This fall semester, College of Idaho students in Dr. Marilyn Melchiorre’s marketing and communication class collaborated with local businesses, the City of Caldwell and the C of I to create new marketing and communication strategies.
The opportunity allowed students to take concepts and knowledge learned inside the classroom and apply them directly to real-world settings.
What’s the difference between having a dream and making it your reality? Well, Walt Disney once said, “All our dreams can come true, if we have the courage to pursue them.” And that is exactly what College of Idaho senior Ana Lete is doing.
Lete recently released her original song, “Aspens,” on iTunes, Bandcamp, and other music platforms as she pursues a career as a singer-songwriter. But what is it about songwriting that attracts the young musician?
“It’s a fun way to kind of capture moments in your life,” Lete said.
There sat the 16th president of the United States, staring down upon the National Mall from his white marble chair. There stood College of Idaho junior Hunter Brodt, looking up at the 19-foot statue of Abraham Lincoln on his first visit to the nation’s capital.
Brodt’s phone rang. A representative from Deloitte, a professional services company, was on the other end.
After a day of interviews, the kid from the small liberal arts school in Caldwell would learn if he had received an internship with one of the biggest accounting companies in the world.
In the 1939 classic Mr. Smith Goes to Washington, the wholesome Jefferson Smith gets picked as the replacement for a recently deceased senator. Smith, who has no background in politics, says “I can’t but help feeling that there’s been a big mistake somehow.”
College of Idaho freshman Ismael Fernandez had the same feeling when, upon the closing of election booths on the first Tuesday of November, results showed he had won a seat on the Wilder City Council.
“I thought, ‘there has to be a mistake,’” Fernandez said.
Resident assistant. Cross-country runner. Swimmer. International Student Organization member. College of Idaho junior Emily Hawgood wears many hats across campus. And this month, Hawgood’s reputation as a community member who will go the extra mile (or extra 140.6 miles when completing an Ironman triathlon race) earned her C of I Student Affairs Leadership, Integrity and Service Award winner.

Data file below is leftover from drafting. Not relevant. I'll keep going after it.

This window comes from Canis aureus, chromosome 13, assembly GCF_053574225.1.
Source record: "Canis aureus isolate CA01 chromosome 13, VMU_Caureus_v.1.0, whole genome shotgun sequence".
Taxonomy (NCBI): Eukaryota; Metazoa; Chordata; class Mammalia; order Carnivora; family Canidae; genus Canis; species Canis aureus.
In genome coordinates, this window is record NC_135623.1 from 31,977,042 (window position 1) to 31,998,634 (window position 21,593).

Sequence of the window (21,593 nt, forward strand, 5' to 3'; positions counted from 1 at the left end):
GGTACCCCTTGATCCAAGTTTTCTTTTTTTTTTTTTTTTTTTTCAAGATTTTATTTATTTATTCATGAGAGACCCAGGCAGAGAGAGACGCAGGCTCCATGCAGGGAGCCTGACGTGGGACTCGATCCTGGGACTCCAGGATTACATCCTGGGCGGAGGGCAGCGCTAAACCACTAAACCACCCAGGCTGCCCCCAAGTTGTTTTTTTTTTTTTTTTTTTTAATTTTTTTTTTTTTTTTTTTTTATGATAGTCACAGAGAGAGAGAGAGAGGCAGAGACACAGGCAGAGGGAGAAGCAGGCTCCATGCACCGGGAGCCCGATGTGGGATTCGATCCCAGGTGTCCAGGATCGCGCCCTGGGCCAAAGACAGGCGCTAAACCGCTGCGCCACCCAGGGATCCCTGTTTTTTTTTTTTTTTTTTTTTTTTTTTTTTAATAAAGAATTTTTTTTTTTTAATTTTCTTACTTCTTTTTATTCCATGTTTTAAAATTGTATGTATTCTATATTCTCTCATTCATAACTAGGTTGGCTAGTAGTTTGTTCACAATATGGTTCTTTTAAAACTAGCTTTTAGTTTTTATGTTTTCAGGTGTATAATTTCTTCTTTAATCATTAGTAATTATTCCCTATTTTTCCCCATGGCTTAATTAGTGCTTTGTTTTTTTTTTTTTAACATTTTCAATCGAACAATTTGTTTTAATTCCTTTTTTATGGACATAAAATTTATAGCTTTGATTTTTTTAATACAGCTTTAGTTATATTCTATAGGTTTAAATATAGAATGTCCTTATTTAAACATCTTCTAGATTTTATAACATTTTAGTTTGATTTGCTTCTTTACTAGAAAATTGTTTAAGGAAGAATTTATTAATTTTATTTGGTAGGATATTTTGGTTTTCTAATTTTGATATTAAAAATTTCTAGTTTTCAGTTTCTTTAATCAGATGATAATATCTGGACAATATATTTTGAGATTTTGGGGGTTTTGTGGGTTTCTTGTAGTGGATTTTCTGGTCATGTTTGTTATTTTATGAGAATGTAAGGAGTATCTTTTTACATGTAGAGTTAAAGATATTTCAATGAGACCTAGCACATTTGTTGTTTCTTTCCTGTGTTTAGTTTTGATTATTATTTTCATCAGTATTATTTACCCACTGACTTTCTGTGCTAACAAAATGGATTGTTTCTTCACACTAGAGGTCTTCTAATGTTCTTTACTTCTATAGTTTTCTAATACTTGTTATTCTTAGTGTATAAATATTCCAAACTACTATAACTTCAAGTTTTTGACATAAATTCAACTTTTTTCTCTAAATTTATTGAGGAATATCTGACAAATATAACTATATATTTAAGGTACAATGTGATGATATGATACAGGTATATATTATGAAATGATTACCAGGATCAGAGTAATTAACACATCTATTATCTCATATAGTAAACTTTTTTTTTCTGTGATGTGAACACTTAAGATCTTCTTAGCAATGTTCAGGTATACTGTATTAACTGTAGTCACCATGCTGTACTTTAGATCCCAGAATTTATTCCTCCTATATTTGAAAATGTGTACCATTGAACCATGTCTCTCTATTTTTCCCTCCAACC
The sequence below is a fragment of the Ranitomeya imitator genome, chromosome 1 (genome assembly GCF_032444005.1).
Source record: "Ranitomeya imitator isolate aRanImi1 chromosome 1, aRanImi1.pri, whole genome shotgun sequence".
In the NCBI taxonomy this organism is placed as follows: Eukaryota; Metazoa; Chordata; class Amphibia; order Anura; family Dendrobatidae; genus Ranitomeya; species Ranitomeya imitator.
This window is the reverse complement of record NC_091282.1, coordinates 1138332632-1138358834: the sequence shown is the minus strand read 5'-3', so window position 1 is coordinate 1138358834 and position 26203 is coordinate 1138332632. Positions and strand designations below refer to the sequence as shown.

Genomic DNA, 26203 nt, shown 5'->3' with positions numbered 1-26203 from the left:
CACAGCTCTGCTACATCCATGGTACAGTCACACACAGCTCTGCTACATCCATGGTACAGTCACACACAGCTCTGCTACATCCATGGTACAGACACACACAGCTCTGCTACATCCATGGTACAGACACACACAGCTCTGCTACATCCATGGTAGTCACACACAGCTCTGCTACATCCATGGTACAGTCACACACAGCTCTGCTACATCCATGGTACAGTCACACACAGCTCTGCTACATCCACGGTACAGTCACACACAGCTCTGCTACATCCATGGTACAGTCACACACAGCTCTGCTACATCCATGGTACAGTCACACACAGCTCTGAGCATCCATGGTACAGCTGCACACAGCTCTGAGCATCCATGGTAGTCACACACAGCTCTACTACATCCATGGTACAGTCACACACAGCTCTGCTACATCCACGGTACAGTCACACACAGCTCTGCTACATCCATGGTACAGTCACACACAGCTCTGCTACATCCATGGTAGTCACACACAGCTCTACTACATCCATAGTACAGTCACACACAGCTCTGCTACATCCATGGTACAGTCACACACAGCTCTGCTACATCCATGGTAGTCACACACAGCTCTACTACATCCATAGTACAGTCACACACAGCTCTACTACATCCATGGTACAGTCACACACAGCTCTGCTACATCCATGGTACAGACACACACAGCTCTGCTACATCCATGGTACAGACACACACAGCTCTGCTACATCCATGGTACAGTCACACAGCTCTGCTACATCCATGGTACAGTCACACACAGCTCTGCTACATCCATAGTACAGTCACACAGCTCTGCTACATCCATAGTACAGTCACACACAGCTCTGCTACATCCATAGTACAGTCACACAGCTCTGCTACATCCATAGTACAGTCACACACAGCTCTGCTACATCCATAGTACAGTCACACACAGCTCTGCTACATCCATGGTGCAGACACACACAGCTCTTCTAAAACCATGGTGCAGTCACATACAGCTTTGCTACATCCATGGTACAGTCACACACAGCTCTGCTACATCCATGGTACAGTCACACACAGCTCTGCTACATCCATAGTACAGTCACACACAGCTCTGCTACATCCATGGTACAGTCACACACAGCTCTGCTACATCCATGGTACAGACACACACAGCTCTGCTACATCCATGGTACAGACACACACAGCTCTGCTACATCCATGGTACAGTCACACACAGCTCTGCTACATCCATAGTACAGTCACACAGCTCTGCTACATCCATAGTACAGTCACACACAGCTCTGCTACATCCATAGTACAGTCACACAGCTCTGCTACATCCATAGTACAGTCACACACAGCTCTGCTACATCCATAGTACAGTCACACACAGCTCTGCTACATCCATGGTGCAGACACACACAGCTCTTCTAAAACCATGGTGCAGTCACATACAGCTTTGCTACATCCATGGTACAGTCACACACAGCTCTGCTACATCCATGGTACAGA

The College of Idaho is known both for its diversity and active student involvement, with more than 40 organized clubs on campus. New clubs are formed every year, and this fall, the C of I welcomed its newest—and possibly most unique—organization, the Arabic-Hebrew Club.
They walk among us, blending into the daily parade of people through Morrison Quadrangle. At first glance, they look like any other student. But their military service is what allows The College of Idaho community—and our entire nation—to enjoy our daily freedoms.
For Army veterans Matthew McCauley, Wes Dockstader and Pamela Dockstader, joining the military helped shape and provide guidance for their lives. It also opened the door to higher education and the chance to study at Idaho’s best college.
At The College of Idaho, students aren’t only mentored to be well-rounded individuals. They’re also prepared to become valued members of society and the local community. And sometimes that includes helping out beyond the campus community.
This fall, several C of I students and staff helped out at the Huntington’s Disease Society of America Team Hope Walk at Veterans Memorial Park in Boise, helping the society put on a successful event that raised more than $15,000.
Since the days of founding President William Judson Boone, The College of Idaho has welcomed all students to challenge themselves and discover their full academic potential.
This fall, the C of I is continuing its 125-year tradition of providing access to excellence in education by adopting a standardized test-optional admission policy. It is a move that will allow more students than ever to apply to the College based on the strengths of their entire academic portfolios.
College of Idaho student Aminata Mbodj’s dad calls her a nationalist. Growing up in Senegal, she was exposed to the day-to-day realities of a developing country and learned the mentality of the people as she tried to put herself in their shoes. That experience fostered a passion within her to transform the land she calls home.